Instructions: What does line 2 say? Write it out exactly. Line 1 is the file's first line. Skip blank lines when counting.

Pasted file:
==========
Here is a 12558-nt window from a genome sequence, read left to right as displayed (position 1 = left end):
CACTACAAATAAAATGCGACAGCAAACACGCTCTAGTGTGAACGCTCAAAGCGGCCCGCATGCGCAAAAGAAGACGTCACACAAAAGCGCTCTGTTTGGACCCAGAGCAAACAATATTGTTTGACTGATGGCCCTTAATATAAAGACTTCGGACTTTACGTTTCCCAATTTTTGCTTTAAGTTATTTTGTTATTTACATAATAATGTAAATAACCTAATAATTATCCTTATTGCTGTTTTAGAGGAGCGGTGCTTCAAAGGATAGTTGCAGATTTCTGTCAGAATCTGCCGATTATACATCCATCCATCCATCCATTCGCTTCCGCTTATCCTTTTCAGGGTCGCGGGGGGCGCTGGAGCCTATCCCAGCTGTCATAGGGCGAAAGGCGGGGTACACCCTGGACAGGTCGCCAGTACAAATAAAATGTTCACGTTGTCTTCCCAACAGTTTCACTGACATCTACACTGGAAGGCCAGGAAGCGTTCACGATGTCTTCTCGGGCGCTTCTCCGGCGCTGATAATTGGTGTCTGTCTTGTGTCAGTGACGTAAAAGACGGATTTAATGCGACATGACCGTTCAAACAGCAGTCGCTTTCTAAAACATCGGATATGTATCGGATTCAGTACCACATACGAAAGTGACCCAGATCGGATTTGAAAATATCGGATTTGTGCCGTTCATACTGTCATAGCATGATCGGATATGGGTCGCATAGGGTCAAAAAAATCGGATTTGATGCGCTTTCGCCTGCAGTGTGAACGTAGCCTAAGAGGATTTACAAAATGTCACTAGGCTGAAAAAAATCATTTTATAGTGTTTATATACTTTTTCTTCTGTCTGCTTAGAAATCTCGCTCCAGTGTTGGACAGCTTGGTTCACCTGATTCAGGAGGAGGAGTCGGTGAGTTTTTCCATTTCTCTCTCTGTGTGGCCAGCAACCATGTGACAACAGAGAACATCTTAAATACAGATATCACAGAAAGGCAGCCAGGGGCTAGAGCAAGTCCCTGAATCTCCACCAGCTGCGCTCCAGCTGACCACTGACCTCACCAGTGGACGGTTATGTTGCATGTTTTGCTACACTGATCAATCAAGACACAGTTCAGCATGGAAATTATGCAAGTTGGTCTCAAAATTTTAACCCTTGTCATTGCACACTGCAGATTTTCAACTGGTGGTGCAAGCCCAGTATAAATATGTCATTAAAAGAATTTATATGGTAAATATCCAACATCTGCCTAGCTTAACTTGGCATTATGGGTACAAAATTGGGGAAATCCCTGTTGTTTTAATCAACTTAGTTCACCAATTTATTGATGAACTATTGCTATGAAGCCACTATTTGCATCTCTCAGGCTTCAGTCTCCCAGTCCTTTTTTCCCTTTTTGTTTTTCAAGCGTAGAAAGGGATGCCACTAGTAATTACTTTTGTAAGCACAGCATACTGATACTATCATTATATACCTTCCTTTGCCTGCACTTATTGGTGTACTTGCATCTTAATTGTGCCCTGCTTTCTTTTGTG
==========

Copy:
CACTACAAATAAAATGCGACAGCAAACACGCTCTAGTGTGAACGCTCAAAGCGGCCCGCATGCGCAAAAGAAGACGTCACACAAAAGCGCTCTGTTTGGACCCAGAGCAAACAATATTGTTTGACTGATGGCCCTTAATATAAAGACTTCGGACTTTACGTTTCCCAATTTTTGCTTTAAGTTATTTTGTTATTTACATAATAATGTAAATAACCTAATAATTATCCTTATTGCTGTTTTAGAGGAGCGGTGCTTCAAAGGATAGTTGCAGATTTCTGTCAGAATCTGCCGATTATACATCCATCCATCCATCCATTCGCTTCCGCTTATCCTTTTCAGGGTCGCGGGGGGCGCTGGAGCCTATCCCAGCTGTCATAGGGCGAAAGGCGGGGTACACCCTGGACAGGTCGCCAGTACAAATAAAATGTTCACGTTGTCTTCCCAACAGTTTCACTGACATCTACACTGGAAGGCCAGGAAGCGTTCACGATGTCTTCTCGGGCGCTTCTCCGGCGCTGATAATTGGTGTCTGTCTTGTGTCAGTGACGTAAAAGACGGATTTAATGCGACATGACCGTTCAAACAGCAGTCGCTTTCTAAAACATCGGATATGTATCGGATTCAGTACCACATACGAAAGTGACCCAGATCGGATTTGAAAATATCGGATTTGTGCCGTTCATACTGTCATAGCATGATCGGATATGGGTCGCATAGGGTCAAAAAAATCGGATTTGATGCGCTTTCGCCTGCAGTGTGAACGTAGCCTAAGAGGATTTACAAAATGTCACTAGGCTGAAAAAAATCATTTTATAGTGTTTATATACTTTTTCTTCTGTCTGCTTAGAAATCTCGCTCCAGTGTTGGACAGCTTGGTTCACCTGATTCAGGAGGAGGAGTCGGTGAGTTTTTCCATTTCTCTCTCTGTGTGGCCAGCAACCATGTGACAACAGAGAACATCTTAAATACAGATATCACAGAAAGGCAGCCAGGGGCTAGAGCAAGTCCCTGAATCTCCACCAGCTGCGCTCCAGCTGACCACTGACCTCACCAGTGGACGGTTATGTTGCATGTTTTGCTACACTGATCAATCAAGACACAGTTCAGCATGGAAATTATGCAAGTTGGTCTCAAAATTTTAACCCTTGTCATTGCACACTGCAGATTTTCAACTGGTGGTGCAAGCCCAGTATAAATATGTCATTAAAAGAATTTATATGGTAAATATCCAACATCTGCCTAGCTTAACTTGGCATTATGGGTACAAAATTGGGGAAATCCCTGTTGTTTTAATCAACTTAGTTCACCAATTTATTGATGAACTATTGCTATGAAGCCACTATTTGCATCTCTCAGGCTTCAGTCTCCCAGTCCTTTTTTCCCTTTTTGTTTTTCAAGCGTAGAAAGGGATGCCACTAGTAATTACTTTTGTAAGCACAGCATACTGATACTATCATTATATACCTTCCTTTGCCTGCACTTATTGGTGTACTTGCATCTTAATTGTGCCCTGCTTTCTTTTGTG